Assessing efficacies of insect pest management methods for stored bagged maize preservation in storehouses located in Nigerian markets

Samuel I. Nwaubani, Grace O. Otitodun, Shekinat K. Ajao, George P. Opit, Adeola A. Ala, Mobolaji O. Omobowale, Jonathan C. Ogwumike, Grace I. Abel, Moses O. Ogundare, Jafar A. Braimah, Busari S. Gbenga, Akhere E. Olenloa, Olumuyiwa R. Kolayemi, Samuel G. McNeill, Klein E. Ileleji

Research output: Contribution to journalArticlepeer-review

11 Scopus citations


Stored product insect pests cause significant losses in maize in sub-Saharan Africa (SSA). Control of these pests with conventional insecticides is fraught with health and environmental risks. Globally, several reduced-risk methods have been deployed as alternatives to conventional insecticides. In this study, conducted in February–December 2016, efficacies of five treatments to control insects in bagged maize stored in Nigerian market storehouses were evaluated. Treatments included a botanical (Piper guineense), Bularafa diatomaceous earth (DE), permethrin powder (Rambo™), PICS (hermetic) bags and ZeroFly® bags. The study also had a negative control comprising untreated maize in polypropylene bags. Study locations were in three grain markets, namely Eleekara market in Oyo town and Arisekola market in Ibadan, Oyo State, South West Nigeria, and Ago market in Ilorin, Kwara State, North Central Nigeria. Except in the case of PICS bags, each storehouse had six 100-kg bags for each storage method or treatment; these bags were sampled monthly. For PICS, each storehouse had 18 bags (∼80 kg each) and six were destructively sampled every 4 months. Psocids (total 3,614) and S. zeamais (total 1,255) were the most abundant types of insects found during the study. However, among all treatments, PICS bags were the most effective at mitigating population growth of all species of stored product insects encountered, and the number of psocids and S. zeamais found in PICS bags during the entire study were 0 and 8, respectively. The order of effectiveness of the treatments were PICS > Permethrin > ZeroFly > DE > Botanical > control. Data showed PICS, Permethrin, ZeroFly, and DE when used according to manufacturer's instructions or label are effective and can be incorporated in integrated pest management of stored-product insects in maize storehouses. More research is required to explore how P. guineense can be made more efficacious.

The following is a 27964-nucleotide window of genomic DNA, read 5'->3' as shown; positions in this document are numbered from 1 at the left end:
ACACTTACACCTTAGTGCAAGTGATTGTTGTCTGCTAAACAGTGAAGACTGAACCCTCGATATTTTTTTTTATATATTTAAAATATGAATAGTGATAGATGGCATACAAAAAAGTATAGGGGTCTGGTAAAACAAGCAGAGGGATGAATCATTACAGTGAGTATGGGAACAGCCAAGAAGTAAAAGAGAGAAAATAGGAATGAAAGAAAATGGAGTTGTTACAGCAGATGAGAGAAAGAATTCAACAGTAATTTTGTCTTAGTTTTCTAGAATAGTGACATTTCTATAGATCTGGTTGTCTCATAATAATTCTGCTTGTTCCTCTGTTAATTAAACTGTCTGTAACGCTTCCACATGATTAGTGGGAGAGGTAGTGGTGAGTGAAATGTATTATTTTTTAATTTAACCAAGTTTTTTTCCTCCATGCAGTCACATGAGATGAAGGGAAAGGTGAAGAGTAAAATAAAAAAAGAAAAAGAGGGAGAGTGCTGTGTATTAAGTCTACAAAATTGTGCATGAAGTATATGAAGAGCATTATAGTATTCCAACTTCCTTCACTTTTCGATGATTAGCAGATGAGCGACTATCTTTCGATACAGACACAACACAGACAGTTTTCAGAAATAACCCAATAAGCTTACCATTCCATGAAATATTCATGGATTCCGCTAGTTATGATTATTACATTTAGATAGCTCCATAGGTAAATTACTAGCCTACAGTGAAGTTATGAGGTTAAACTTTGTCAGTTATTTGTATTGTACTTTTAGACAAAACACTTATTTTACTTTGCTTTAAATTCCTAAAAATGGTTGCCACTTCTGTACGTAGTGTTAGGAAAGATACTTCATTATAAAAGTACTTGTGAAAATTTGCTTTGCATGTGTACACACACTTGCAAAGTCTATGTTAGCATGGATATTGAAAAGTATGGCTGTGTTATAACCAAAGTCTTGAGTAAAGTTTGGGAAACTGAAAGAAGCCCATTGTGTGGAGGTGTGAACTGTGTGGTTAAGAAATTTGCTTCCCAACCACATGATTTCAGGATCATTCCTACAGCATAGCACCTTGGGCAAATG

Original languageEnglish
Article number101566
JournalJournal of Stored Products Research
StatePublished - Mar 2020

Bibliographical note

Publisher Copyright:
© 2020 Elsevier Ltd


  • Bularafa diatomaceous earth
  • PICS bag
  • Piper guineense
  • Reduced risk management
  • ZeroFly bag

ASJC Scopus subject areas

  • Food Science
  • Agronomy and Crop Science
  • Insect Science
  • Horticulture


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